Not even the scene of Madison’s neighbor trying to squeeze between the backyard fence did anything to get the heartbeat racing. It did provide the spark for Nick to let Alicia in on the fact people were coming back from the dead. Other than a brief tantrum she took the news rather well. She didn’t even ask any questions. Personally, I’d have a lot of questions. The first question would be, “ How long were you going to wait to tell me the dead were walking around LA?!”
Travis, on the other hand, decided to have a change of heart about what’s going on in the city. He’s seen with his own eyes a person being shot, run over by a car and keep coming back for more. It’s only now he’s not sure if the people are dead or not. Sure, because under normal conditions some people can just brush off being hit by a truck.
It’s obvious Travis is going to be Fear the Walking Dead’s Hershel Greene. Hershel, if you can remember back to season two of The Walking Dead, was keeping walkers in his barn because he thought they could be cured. Hershel eventually got a rude awaking and somewhere along the line so will Travis. It’s just a shame we have to see the same thing twice.
To play off Travis’s Hershel is Daniel Salazar. The scenes with Daniel were the only scenes worth watching. While everyone was talking to the neighbor zombie, who somehow got into the house, Daniel took action. He showed Chris how to use the rifle no one else seemed to know how to use. Daniel seems to be the only one who knows what it’s going to take to survive. In this way, Daniel is much like where Rick Grimes is now in The Walking Dead and where Shane was at before he zombied out at the end of season two. Again, it’s a shame we have to see this character again.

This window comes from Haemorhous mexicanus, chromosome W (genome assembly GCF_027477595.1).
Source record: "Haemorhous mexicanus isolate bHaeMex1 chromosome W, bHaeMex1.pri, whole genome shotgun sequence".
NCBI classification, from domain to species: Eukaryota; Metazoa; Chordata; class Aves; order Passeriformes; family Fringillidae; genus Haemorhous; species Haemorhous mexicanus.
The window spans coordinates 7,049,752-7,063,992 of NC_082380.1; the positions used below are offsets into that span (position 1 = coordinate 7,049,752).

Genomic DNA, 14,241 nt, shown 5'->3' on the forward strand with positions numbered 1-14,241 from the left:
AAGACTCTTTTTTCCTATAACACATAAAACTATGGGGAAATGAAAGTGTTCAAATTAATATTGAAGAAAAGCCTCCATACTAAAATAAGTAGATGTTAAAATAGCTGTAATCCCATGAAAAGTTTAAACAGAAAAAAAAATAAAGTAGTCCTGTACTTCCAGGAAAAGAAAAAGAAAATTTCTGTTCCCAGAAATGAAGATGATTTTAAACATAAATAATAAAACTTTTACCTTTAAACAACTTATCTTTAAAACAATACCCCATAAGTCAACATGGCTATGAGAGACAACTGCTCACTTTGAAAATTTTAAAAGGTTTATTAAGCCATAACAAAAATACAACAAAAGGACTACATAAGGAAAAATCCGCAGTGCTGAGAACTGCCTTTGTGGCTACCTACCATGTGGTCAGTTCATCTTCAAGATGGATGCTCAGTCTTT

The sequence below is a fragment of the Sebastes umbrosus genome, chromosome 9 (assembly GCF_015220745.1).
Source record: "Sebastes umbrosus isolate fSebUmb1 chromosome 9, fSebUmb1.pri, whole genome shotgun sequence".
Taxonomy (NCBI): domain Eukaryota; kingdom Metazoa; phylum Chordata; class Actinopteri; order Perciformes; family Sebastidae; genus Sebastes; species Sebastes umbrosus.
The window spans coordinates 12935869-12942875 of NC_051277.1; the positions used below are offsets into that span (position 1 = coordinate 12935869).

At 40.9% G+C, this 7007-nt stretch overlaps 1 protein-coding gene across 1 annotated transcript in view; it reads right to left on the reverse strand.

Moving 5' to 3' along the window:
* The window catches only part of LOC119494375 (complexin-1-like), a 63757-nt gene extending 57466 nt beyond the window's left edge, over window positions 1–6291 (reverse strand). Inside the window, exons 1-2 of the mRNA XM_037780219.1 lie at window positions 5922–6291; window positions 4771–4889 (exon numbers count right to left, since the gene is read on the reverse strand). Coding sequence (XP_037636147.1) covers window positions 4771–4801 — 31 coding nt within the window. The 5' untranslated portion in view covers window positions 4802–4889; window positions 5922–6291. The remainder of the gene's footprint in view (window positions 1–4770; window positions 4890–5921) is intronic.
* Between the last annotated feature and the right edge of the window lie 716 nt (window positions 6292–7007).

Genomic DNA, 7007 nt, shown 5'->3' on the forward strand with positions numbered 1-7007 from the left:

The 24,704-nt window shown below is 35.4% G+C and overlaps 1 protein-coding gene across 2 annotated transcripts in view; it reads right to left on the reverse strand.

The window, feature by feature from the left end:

It should be interesting to see what happens when the two have a real clash of wills. However, we know what’s coming because we’ve seen The Walking Dead. All we are seeing is a rehash of The Walking Dead set in pre-zombie apocalypse world.
It should be okay because the military arrived to save the day. How though? A few hours before Nick was upset no one was doing anything about the dead roaming LA. That was a quick reaction for no one knowing what was going on. Heck, the world knew New Orleans was underwater after Hurricane Katrina hit and it took days for a response.
Don’t even try to say the quick response was because the National Guard was deployed. Deploying the National Guard would have meant recalling a bunch of weekend warriors, arming them up, and then deploying units. This is a process that would take at least a day if not more, but certainly more than a few hours. Without anything else to go on we can only assume the government knew about the virus long before Nick woke up in the abandoned church. Maybe.
One thing is for sure, based on scenes from next week’s episode, it doesn’t look like the military is bringing good intentions. If anything it looks like a gung-ho officer is starting to become the Governor before there was a Governor.
Why not? Storywise there hasn’t been anything too original about Fear the Walking Dead. It’s a shame too because the idea of a world sliding into zombie madness was a great idea. The problem is there is no execution to the idea, no sense of doom, and nothing original.
Until next week, I’m going back to the couch.